Before you lay in a stock of lighting sources that require combustion, consider how safe they are, and if they will work for your intended purpose.
Probably the first consideration is carbon monoxide. This odorless gas is the leading cause of accidental poisoning deaths in America, according to the Journal of the American Medical Association. Carbon monoxide results from the incomplete combustion of fuels such as wood, kerosene, gasoline, charcoal, propane, natural gas and oil.
All of these light sources must be used in a well-ventilated area only, Marshall said. Remember, if the electricity is off, so is the fan motor in your furnace, and there may not be a way to circulate air.
Both the American Red Cross and the Bend Fire Department recommend an emergency illumination source that is battery-powered.
In any emergency lighting situation, you should be prepared with battery-operated lamps or flashlights, Marshall said. Be very careful with candles or any open flame.
An important part of any emergency preparations is The Plan. Come up with a plausible lighting scenario for your area, then decide how you will handle it.
Think about your lighting needs when there is no electricity, Dumalt advises. When the sun comes up, will you need a light source to work? If so, can you move the work area to take advantage of sunlight?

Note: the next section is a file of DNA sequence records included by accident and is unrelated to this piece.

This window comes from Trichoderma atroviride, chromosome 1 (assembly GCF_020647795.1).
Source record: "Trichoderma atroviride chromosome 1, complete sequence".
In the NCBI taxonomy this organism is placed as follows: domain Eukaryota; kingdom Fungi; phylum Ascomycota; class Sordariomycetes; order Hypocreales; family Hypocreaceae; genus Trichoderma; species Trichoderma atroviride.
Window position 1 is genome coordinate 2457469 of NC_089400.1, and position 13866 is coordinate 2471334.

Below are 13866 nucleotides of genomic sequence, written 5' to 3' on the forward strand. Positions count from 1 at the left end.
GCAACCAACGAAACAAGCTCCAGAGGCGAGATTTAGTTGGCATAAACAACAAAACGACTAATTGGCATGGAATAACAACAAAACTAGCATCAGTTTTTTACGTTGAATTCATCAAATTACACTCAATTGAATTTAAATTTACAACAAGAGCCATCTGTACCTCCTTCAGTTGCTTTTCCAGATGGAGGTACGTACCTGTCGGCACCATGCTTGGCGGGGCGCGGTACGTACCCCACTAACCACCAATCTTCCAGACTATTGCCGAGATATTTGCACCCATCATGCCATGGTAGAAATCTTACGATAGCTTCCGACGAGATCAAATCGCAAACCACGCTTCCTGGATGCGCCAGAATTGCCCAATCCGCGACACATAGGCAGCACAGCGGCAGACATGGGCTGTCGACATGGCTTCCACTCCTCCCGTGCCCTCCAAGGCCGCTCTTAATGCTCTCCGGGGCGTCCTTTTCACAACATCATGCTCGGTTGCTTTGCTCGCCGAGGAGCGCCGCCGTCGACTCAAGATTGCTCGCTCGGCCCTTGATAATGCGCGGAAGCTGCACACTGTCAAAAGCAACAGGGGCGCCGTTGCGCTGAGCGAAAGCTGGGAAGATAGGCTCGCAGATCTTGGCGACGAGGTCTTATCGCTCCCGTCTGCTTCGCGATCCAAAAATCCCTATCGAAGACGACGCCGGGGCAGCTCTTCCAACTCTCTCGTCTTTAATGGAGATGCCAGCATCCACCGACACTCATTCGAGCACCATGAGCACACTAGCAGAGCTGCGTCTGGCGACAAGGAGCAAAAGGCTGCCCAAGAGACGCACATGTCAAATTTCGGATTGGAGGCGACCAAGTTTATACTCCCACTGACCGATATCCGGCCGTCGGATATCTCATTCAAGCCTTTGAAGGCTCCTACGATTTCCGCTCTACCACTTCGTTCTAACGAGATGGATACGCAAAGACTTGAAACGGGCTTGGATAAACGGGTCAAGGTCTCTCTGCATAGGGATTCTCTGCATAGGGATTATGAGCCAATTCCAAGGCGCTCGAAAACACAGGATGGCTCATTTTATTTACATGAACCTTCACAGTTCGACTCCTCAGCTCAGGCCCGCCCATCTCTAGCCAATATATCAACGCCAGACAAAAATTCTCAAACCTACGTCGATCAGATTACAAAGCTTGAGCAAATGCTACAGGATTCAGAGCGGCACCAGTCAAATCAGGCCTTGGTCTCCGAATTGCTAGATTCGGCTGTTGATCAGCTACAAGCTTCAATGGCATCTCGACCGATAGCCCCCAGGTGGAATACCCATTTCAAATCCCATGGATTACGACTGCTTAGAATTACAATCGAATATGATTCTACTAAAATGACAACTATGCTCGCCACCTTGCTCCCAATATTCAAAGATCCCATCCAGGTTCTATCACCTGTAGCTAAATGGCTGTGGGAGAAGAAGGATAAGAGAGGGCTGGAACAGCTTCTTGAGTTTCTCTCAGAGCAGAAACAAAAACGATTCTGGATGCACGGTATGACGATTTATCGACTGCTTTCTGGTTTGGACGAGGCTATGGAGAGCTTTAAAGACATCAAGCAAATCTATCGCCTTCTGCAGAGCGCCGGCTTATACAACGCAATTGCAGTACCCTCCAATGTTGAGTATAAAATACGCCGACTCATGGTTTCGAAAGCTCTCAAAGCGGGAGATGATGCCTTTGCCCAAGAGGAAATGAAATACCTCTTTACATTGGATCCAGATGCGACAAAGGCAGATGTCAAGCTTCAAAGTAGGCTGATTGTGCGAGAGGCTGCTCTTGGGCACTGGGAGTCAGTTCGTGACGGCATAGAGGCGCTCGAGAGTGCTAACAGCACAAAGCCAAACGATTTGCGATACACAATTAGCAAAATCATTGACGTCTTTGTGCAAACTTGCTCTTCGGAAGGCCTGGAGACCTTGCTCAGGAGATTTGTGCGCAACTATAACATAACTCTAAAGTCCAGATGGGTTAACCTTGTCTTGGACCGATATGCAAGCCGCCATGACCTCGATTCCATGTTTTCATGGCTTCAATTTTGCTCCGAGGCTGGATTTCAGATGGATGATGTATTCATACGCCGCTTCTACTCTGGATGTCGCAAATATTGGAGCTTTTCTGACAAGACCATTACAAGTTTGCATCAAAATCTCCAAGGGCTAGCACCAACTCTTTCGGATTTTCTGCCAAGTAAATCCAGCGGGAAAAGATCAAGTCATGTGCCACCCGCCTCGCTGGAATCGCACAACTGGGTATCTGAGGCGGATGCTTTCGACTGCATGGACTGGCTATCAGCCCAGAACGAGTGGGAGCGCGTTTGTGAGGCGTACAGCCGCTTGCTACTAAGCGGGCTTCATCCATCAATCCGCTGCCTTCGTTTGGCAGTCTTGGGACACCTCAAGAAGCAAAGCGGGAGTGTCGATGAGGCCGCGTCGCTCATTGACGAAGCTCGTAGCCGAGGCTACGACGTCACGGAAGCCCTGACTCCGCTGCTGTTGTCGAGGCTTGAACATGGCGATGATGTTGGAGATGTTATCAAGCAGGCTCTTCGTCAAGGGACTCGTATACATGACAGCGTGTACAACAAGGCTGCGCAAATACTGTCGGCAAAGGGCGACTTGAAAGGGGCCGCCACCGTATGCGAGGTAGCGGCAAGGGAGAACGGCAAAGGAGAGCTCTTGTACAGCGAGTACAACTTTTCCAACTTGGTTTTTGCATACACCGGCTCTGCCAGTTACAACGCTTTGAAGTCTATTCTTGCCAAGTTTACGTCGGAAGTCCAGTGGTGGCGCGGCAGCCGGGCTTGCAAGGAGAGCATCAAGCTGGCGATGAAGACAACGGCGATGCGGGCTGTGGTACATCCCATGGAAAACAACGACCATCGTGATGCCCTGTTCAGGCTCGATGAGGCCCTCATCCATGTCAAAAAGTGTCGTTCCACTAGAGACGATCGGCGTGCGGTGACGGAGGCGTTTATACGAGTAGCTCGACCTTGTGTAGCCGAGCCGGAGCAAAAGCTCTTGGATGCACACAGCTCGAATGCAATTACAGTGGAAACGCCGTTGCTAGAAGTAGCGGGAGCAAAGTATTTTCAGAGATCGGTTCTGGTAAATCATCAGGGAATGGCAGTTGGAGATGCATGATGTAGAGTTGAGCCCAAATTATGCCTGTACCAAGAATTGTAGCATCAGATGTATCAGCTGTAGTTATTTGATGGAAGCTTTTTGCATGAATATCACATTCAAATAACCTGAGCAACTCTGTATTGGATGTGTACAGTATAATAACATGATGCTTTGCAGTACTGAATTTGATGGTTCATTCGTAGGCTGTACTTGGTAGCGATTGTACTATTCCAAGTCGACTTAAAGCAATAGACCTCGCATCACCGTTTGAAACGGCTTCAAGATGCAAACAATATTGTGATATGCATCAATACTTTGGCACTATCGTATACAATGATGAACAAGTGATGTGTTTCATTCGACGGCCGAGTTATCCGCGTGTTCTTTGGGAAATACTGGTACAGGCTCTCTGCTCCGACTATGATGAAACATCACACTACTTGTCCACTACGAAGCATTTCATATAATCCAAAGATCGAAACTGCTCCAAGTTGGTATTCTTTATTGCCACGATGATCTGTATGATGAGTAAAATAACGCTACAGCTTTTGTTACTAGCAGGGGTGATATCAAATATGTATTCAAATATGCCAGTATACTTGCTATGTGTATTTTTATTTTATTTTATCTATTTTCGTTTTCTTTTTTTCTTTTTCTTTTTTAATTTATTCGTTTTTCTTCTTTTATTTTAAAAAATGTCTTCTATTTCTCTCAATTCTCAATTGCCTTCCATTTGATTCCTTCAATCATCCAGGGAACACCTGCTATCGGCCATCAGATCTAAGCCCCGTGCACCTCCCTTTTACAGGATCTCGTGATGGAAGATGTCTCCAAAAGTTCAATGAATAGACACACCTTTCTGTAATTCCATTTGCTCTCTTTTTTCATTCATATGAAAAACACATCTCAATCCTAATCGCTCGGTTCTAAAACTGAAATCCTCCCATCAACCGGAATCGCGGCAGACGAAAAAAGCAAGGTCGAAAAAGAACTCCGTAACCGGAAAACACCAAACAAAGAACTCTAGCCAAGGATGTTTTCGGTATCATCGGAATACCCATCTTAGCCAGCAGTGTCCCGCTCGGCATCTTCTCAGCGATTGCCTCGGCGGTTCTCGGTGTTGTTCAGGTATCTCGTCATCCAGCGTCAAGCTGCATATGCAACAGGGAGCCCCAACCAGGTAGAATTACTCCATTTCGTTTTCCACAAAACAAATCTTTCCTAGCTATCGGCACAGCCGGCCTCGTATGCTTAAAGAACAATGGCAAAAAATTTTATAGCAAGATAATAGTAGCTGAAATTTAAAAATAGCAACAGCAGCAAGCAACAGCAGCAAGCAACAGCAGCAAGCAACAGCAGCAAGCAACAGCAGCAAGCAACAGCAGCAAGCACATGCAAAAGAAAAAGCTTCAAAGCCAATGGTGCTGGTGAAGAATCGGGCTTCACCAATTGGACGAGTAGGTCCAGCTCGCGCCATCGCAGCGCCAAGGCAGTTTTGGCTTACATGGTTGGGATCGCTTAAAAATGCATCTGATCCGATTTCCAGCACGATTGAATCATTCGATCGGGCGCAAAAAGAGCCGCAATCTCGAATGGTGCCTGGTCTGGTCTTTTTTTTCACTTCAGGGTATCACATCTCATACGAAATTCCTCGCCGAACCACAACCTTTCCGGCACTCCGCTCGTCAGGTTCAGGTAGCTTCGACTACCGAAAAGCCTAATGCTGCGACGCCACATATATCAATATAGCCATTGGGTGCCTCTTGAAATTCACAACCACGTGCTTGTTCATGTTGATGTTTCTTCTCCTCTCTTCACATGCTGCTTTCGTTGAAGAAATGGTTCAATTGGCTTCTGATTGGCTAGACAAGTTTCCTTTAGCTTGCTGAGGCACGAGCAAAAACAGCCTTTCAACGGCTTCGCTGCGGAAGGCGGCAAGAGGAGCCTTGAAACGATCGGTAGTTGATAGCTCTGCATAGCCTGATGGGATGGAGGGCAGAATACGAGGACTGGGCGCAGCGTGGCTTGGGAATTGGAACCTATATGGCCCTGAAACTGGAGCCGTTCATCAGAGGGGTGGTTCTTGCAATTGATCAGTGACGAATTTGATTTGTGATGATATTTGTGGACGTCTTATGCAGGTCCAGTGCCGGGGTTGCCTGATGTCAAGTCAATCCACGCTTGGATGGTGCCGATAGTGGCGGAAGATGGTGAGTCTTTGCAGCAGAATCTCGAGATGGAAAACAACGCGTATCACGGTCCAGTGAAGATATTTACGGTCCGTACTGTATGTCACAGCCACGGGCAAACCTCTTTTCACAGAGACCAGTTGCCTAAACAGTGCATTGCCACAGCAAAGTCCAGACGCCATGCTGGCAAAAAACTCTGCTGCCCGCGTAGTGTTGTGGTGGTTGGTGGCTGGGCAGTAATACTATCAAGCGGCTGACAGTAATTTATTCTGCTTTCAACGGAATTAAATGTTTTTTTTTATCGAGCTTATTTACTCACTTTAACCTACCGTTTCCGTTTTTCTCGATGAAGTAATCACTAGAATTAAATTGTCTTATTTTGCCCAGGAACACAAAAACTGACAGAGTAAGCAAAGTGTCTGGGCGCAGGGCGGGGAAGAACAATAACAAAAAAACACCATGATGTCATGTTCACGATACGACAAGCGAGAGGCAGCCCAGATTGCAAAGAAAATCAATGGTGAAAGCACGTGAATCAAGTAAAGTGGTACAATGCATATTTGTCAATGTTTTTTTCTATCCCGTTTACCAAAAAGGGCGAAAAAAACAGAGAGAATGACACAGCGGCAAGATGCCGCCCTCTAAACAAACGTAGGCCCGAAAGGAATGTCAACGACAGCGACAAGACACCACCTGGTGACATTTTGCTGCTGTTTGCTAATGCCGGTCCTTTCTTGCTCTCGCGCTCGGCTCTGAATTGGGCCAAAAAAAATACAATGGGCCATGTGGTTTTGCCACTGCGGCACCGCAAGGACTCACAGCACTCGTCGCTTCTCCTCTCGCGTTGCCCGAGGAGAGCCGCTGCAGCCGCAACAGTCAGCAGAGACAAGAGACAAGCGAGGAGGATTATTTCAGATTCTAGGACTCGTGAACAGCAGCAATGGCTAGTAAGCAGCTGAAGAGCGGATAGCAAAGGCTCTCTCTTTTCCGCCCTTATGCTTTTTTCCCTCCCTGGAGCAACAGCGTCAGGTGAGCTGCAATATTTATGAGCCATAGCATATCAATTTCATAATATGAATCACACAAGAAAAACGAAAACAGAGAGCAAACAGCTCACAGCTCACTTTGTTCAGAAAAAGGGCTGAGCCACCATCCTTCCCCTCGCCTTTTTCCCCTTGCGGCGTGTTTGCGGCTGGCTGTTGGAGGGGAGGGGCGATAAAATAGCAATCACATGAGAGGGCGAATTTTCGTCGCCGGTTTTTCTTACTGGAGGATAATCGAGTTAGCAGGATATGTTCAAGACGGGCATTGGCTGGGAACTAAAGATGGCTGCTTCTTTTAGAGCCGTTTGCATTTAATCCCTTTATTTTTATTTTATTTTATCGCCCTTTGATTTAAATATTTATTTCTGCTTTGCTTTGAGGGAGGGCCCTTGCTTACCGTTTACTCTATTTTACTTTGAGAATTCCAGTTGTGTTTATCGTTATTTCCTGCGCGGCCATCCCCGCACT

Look at window placement as it relates to lighting, he added. Would the best idea be to shut down other areas of the house, and move into a central area that is more easily lighted and heated?
Another consideration is what the lighting needs are when the sun goes down. Decide what area you’ll be in when it becomes dark, Dumalt said, then think about the most effective way to light it for different activities. A single candle might be enough to light one area for certain activities, while more light might be needed later for cooking, bathing or washing clothes.
In some cases, such as two people reading together, a single candle will be enough, Dumalt said. In situations where it can be done safely, you can use a candle or lamp to save batteries.
While you’re picking up candles, stock up on extra batteries, too, and be sure to check your flashlights or electric lanterns to determine which batteries they require.
Here are some emergency power outage tips from the American Red Cross:
- Avoid opening the refrigerator and freezer.
- Do not run a generator inside a home or garage.
- If you use a generator, connect the equipment you want to power directly to the outlets on the generator. Do not connect a generator to a home’s electrical system.
- Listen to local radio and television for updated information.
- Turn off or disconnect any appliances, equipment (like air conditioners) or electronics you were using when the power went out. When power comes back on, it may come back with momentary surges or spikes that can damage equipment such as computers and motors in appliances like the air conditioner, refrigerator, washer or furnace.
- Leave one light turned on so you’ll know when your power returns.